Campbell Creek, downstream from Talisker Mine
2016 Aquatic Ecosystem Condition Report
Permanent to nearly permanent flowing stream in autumn and spring 2016
Moderately diverse macroinvertebrate community with a few rare and sensitive species recorded
Water was saline, clear and enriched with nitrogen
- Riparian vegetation consisted of gums and wattles over a weedy understorey
About the location
Campbell Creek is a small stream located in the south-west corner of the Fleurieu Peninsula, adjacent to and west from The Deep Creek Conservation Park. It rises near Silverton at an elevation of about 300 m and flows in a southerly direction for several kilometres before eventually discharging into the Southern Ocean. The majority of its catchment lies within the 212 hectare Talisker Conservation Park and is dominated by native sclerophyll open forest and thick scrub. The park was purchased in 1976 to preserve the ruins of the Talisker silver and lead mine which operated near the headwaters of the creek from 1862-1872. The site sampled was located about 1.1 km from Rankang Road off a walking track, a few hundred metres downstream from the mine.
The creek was given a Fair rating because the site sampled showed evidence of changes in ecosystem structure and function. There was evidence of human disturbance due to the weedy riparian zone and elevated nitrogen concentrations recorded from the stream.
A moderately diverse community of at least 26 species of macroinvertebrates was collected from the creek (13 species in autumn and 22 in spring), 0.25-1.5 m wide and up to 27 cm deep, in autumn and spring 2016. The creek consisted of equal areas of shallow pools connected by moderately flowing riffles in autumn but in spring riffles were not as extensive and pools comprised about 70% of the stream habitat. The community was dominated by moderate numbers of scirtid beetle larvae and stonefly nymphs (Dinotoperla evansi and Austrocerca tasmanica), with moderate numbers of hypogastrurid springtails also collected from riffles in autumn and dytiscid beetle larvae were common in both habitats in spring. A number of other taxa were recorded in lower numbers including horsehair worms (Gordiidae), hydrobiid snails (Angrobia), hydrophilid beetles, dixids, mosquitoes, biting midges, chironomids, waterbugs, dragonflies and caddisflies. A few rare and sensitive species were collected, including a rare caddisfly (Leptorussa) and the stoneflies. The site lacked any large crustaceans such as amphipods and yabbies which are common in the region, although some small cyclopoid copepods were recorded from pools in spring. The community comprised mostly generalist and tolerant species capable of dispersing to more permanent water (insects) or surviving in damp sediments (snails and horsehair worms), suggesting the stream probably forms isolated pools or dries completely during most years.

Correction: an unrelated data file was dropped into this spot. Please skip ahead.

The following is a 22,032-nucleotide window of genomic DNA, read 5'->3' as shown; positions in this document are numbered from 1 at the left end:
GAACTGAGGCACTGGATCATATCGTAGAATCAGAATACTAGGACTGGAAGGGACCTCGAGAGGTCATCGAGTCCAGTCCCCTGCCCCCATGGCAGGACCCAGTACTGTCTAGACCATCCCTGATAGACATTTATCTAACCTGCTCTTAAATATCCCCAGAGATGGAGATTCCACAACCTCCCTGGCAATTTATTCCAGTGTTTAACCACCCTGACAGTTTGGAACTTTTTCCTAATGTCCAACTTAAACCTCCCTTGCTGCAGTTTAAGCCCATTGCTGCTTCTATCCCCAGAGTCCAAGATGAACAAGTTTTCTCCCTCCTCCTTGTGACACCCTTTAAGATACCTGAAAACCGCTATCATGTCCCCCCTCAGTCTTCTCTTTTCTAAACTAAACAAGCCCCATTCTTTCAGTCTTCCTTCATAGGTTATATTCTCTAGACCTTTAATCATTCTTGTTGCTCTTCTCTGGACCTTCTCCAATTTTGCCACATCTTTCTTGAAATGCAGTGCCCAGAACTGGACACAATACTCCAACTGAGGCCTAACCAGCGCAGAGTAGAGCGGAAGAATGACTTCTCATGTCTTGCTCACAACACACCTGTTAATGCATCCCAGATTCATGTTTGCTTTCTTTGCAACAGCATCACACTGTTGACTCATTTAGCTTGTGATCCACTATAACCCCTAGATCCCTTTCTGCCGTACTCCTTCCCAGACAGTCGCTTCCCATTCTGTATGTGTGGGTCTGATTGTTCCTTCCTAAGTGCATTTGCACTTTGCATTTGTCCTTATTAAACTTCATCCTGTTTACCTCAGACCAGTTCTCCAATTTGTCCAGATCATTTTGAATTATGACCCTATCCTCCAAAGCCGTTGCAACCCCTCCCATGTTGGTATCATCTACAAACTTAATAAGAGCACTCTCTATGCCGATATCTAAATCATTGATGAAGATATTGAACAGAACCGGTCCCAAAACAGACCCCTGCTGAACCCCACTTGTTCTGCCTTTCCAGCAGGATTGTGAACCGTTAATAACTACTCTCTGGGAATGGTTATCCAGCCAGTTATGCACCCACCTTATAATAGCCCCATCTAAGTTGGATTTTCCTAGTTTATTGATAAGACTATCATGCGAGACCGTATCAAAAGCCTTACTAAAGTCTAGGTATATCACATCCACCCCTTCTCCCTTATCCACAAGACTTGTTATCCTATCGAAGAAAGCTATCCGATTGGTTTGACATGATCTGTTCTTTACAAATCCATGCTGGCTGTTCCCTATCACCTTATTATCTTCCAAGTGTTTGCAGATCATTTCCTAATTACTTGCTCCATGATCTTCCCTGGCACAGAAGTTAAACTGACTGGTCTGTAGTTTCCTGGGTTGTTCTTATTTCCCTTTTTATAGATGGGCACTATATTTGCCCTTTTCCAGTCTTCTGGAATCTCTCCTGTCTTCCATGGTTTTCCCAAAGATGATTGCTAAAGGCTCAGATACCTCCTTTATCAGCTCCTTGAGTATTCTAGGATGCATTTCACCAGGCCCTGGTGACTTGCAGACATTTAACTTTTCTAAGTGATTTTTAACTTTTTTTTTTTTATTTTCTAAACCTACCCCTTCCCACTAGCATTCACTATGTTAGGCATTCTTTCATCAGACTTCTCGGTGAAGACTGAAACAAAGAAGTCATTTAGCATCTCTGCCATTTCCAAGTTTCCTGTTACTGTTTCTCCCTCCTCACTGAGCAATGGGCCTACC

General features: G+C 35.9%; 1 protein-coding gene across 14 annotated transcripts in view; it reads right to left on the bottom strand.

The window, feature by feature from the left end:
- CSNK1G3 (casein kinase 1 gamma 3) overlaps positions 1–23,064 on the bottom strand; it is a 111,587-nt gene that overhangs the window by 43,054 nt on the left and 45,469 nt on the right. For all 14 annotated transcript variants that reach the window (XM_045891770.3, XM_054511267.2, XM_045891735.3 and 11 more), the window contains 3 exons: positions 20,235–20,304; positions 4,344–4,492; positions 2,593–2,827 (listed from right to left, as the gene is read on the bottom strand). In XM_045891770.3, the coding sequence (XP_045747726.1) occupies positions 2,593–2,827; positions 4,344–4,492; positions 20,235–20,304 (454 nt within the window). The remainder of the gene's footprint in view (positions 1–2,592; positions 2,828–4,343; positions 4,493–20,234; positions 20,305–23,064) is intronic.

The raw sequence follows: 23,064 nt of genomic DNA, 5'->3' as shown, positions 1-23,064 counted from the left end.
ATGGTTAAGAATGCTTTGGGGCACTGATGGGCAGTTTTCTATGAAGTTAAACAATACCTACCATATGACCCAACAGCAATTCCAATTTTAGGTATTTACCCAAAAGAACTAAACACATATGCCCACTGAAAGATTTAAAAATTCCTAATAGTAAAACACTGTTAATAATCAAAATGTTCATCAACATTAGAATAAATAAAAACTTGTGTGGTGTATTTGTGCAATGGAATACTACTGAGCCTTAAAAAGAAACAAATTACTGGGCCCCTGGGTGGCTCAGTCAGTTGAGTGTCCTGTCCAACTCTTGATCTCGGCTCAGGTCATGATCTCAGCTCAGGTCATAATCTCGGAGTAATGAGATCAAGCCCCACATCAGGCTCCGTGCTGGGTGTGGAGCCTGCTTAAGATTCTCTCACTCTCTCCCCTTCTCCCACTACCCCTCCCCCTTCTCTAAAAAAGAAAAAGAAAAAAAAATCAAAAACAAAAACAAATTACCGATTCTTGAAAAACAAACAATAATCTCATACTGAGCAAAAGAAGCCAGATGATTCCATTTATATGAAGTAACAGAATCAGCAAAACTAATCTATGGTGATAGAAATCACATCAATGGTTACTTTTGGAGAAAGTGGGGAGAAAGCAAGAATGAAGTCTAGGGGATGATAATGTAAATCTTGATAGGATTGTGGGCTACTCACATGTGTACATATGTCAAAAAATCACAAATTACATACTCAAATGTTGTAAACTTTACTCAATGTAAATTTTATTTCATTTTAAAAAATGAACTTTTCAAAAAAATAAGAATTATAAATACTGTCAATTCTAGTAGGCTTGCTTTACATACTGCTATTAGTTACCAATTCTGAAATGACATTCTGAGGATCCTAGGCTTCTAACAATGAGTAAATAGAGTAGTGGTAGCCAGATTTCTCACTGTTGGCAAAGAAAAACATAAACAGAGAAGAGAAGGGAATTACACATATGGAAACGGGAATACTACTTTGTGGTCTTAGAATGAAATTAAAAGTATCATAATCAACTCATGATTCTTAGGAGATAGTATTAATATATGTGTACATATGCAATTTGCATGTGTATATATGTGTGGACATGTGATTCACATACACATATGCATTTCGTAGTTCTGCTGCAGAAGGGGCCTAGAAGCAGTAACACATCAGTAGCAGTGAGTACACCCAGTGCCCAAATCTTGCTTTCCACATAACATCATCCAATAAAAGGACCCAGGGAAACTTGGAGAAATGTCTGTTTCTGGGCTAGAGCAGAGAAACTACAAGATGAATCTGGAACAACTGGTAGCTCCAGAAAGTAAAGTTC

The water was moderately fresh to saline (salinity ranged from 2,845-4,569 mg/L), with a neutral pH (6.99-7.38), generally well oxygenated (56-69% saturation), clear, and with mostly moderate to high concentrations of nutrients such as phosphorus (0.01-0.04 mg/L) and nitrogen (0.67-0.71 mg/L).
The sediments were dominated by bedrock, detritus, cobbles and pebbles, with filamentous algae also prominent in autumn. Samples taken from below the surface were mostly grey clays and silts that did not release any sulfide when tested, indicating that the sediments were well oxygenated. However, the black colour on the underside of rocks buried into the creek, suggest that the sediments have occasionally turned anaerobic and lacked oxygen. No evidence of any significant bank erosion was noted at the site and the only animal droppings seen near the creek were from kangaroos.
Only a moderate amount of phytoplankton was recorded during the autumn survey (chlorophyll a ranged from <0.1-4.2 μg/L), which was also when the largest growth of filamentous algae (Spirogyra) was observed (covering more than 35% of the channel whereas in spring the cover was <10%). Over 10% of the creek was also covered by aquatic plants, including sedges (Cyperus and Isolepis), rushes (Juncus) and cumbungi (Typha). The narrow riparian zone comprised gums and wattles over patches of sedges and bracken, along with weeds which included olives, bridal creeper, Arum lilies, wild roses and introduced grasses. The surrounding vegetation consisted of equal areas of cleared sheep grazing land and dense eucalypt woodland.
Special environmental features
The presence of a rare caddisfly and two stoneflies indicate this stream is capable of supporting a diverse range of aquatic life when it holds water for an extended period of time.
Pressures and management responses
Widespread introduced weeds in the riparian zone at the site and upstream
The Adelaide and Mount Lofty Ranges NRM Board has several pest plant (weed) mitigation and control programs. They work closely with landholders to control weeds on their property and to help stop the spread to other properties and waterways.
Nutrient inputs to the creek from numerous diffuse sources (potentially leading to excess growth of algae and aquatic weeds)
The Adelaide and Mount Lofty Ranges NRM Board land management program encourages and promotes managing land to improve water quality. This includes working with industry and landholders to ensure efficient use of fertilisers and discuss ways to reduce runoff of nutrients into waterways.
This aquatic ecosystem condition report is based on monitoring data collected by the EPA. It was prepared with and co-funded by the Adelaide and Mount Lofty Ranges NRM Board.